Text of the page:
Compost as a Vision of Grace
Compost as a Vision of GraceI’m the kind of person who takes pictures of piles of what others call “trash”—used paper plates smeared with BBQ sauce, the green beans some toddler spit out, greasy napkins and the like—and then posts the photos on Facebook (which rarely get any “likes”!).
I see the potential of this so-called trash; indeed, it is like treasure to me when I fast forward in my imagination to the vegetables and flowers that will someday be nourished by it. The photo also documents an act of love and care for God’s creation, and so I think God finds that pile beautiful too.
In case you’re not familiar with the incredible process of composting, let me give you a little primer. Some of you may be more familiar with the term “mulch pile”—that pile out back of food scraps and dead leaves, where local critters help themselves to the smorgasbord. A wise mother or grandmother had one in striking distance of the kitchen window.
Successful composting takes a little more work. Basically, it is a form of recycling with organic matter (basically, anything that rots) that eventually heats up (yay, bacteria!) and “cooks” the waste so it starts decomposing. Microorganisms and critters feed on the hot waste, digest it, and create nutrient-rich manure. The pile gets turned from time to time to allow more oxygen so the good bacteria can work. In time, a good pile will break down into rich, earthy-smelling soil fertilizer that some call “black gold.”
A compost pile mimics the natural process of decomposition found in a healthy forest. As trees and leaves fall and break down, they provide habitat for various critters. Eventually, they fully rot and become essential organic matter for the growth of new trees and plants.
While our familiar Creation story focuses on the creation of material “stuff,” it’s the cycles and systems that are the most miraculous to me. God has given us a complex, interdependent world that is constantly in motion around us, just sometimes in incredibly slow and microscopic motion.
God created systems in the world so that there would literally be no waste, no thing that does not get repurposed in some way. Creation is intended to be what sustainable farmers call a “closed loop” system, in which everything has a purpose, a role. And that role always leads in some way to new life or growth. Something useless, rotting, ruined, stale, or even dead, when handled wisely with care, can bring forth abundance and health.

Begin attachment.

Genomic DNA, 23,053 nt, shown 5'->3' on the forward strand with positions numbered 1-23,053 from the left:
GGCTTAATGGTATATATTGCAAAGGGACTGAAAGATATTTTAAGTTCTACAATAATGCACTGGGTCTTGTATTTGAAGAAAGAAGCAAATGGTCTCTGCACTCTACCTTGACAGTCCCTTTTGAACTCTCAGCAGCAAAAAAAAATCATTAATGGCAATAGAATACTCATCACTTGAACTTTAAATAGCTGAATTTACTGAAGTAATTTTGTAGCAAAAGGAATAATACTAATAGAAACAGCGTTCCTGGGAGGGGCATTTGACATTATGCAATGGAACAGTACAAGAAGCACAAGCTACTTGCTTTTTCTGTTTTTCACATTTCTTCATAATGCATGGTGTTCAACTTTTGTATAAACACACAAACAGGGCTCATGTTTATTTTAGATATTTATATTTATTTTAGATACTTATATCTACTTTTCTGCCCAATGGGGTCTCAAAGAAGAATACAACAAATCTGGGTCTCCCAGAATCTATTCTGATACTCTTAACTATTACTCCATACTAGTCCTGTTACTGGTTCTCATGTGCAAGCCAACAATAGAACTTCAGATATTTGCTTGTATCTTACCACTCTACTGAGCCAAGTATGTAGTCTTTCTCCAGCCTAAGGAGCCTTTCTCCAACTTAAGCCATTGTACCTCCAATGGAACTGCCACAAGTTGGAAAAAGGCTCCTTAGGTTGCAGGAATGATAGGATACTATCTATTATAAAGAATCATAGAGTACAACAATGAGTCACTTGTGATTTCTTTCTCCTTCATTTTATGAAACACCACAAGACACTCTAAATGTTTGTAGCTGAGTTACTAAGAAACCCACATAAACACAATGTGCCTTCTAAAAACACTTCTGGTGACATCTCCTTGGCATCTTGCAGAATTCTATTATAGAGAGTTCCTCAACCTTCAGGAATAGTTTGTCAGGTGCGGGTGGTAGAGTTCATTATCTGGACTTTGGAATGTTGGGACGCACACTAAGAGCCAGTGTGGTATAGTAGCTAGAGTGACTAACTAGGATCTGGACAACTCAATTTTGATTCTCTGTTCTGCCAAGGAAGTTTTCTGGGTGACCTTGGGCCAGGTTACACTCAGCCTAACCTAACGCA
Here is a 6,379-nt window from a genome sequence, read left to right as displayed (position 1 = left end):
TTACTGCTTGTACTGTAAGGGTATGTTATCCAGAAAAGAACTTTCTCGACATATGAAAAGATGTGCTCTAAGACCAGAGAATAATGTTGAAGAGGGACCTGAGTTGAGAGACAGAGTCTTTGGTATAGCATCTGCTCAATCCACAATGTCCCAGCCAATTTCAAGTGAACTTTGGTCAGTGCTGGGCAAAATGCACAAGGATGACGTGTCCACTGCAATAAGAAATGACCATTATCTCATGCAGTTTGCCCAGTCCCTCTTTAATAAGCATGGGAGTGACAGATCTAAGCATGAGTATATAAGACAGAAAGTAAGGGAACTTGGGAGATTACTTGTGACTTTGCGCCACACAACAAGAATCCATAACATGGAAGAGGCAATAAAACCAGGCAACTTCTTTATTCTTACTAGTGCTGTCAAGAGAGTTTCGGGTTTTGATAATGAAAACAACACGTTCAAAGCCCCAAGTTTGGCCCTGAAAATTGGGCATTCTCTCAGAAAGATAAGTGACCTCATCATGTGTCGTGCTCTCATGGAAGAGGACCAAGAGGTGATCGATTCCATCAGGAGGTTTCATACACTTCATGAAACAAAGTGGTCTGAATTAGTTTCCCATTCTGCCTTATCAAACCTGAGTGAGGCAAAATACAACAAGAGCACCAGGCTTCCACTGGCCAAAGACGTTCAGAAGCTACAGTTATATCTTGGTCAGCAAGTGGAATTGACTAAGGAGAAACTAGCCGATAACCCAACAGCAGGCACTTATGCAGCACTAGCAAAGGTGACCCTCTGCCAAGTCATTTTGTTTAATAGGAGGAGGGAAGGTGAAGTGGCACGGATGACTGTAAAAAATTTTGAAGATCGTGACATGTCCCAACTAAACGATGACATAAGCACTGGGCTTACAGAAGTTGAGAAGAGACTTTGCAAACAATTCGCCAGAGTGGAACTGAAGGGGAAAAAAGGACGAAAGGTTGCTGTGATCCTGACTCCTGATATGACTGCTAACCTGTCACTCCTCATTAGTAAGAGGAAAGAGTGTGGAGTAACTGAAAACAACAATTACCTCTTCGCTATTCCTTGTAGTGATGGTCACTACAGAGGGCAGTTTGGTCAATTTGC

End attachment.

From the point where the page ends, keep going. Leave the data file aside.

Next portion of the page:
When humans interfere with these processes, however, we often end up with the opposite outcome. Take food waste, for instance. When nitrogen-rich food waste ends up in a landfill without much oxygen, it releases methane as it rots. Methane is a dangerous greenhouse gas, 20 times more potent than carbon dioxide. In a landfill, the food and food waste designed to give life instead contributes to climate change and the suffering and death around the world that comes with various climate catastrophes like extreme drought, super typhoons, and unprecedented flooding.
But that’s not the way of Jesus, as the reading from Acts shows us today. As soon as Peter hears that beloved Tabitha, or Dorcas, had died, he went straight to her bedside and prayed. She came alive, no doubt shocking her weeping friends and turning their mourning to dancing. This should not shock us now in 2016, though, with so many resurrection stories in our Scriptures, including that big one involving our Savior we celebrate this Eastertide.
Yet, sadly, we operate so often with a landfill mentality and theology.
Our throwaway culture values convenience at almost any cost, and our self-centered egos believe that things matter insofar as they are useful to us—and we are not responsible for them past their utility. Many Christians promote a God who seems more aligned with death, sickness, and revenge than life, health, and grace—a God who ordains war and wants more guns to protect his flock. Or perhaps a God who wills our deaths to happen on a certain day or in a certain way, or who uses illness as punishment and instruction.
I hear about this kind of God frequently in my ministry at a local domestic violence shelter. Once a week, I spend an hour or two in the shelter offering spiritual care, an empathetic ear, and encouragement. The women, escaping physical and/or emotional trauma, were once treated like worthless trash, without a larger purpose beyond their abuser’s needs. They were stuck in a dark pit with no future, steeped in the stench of evil.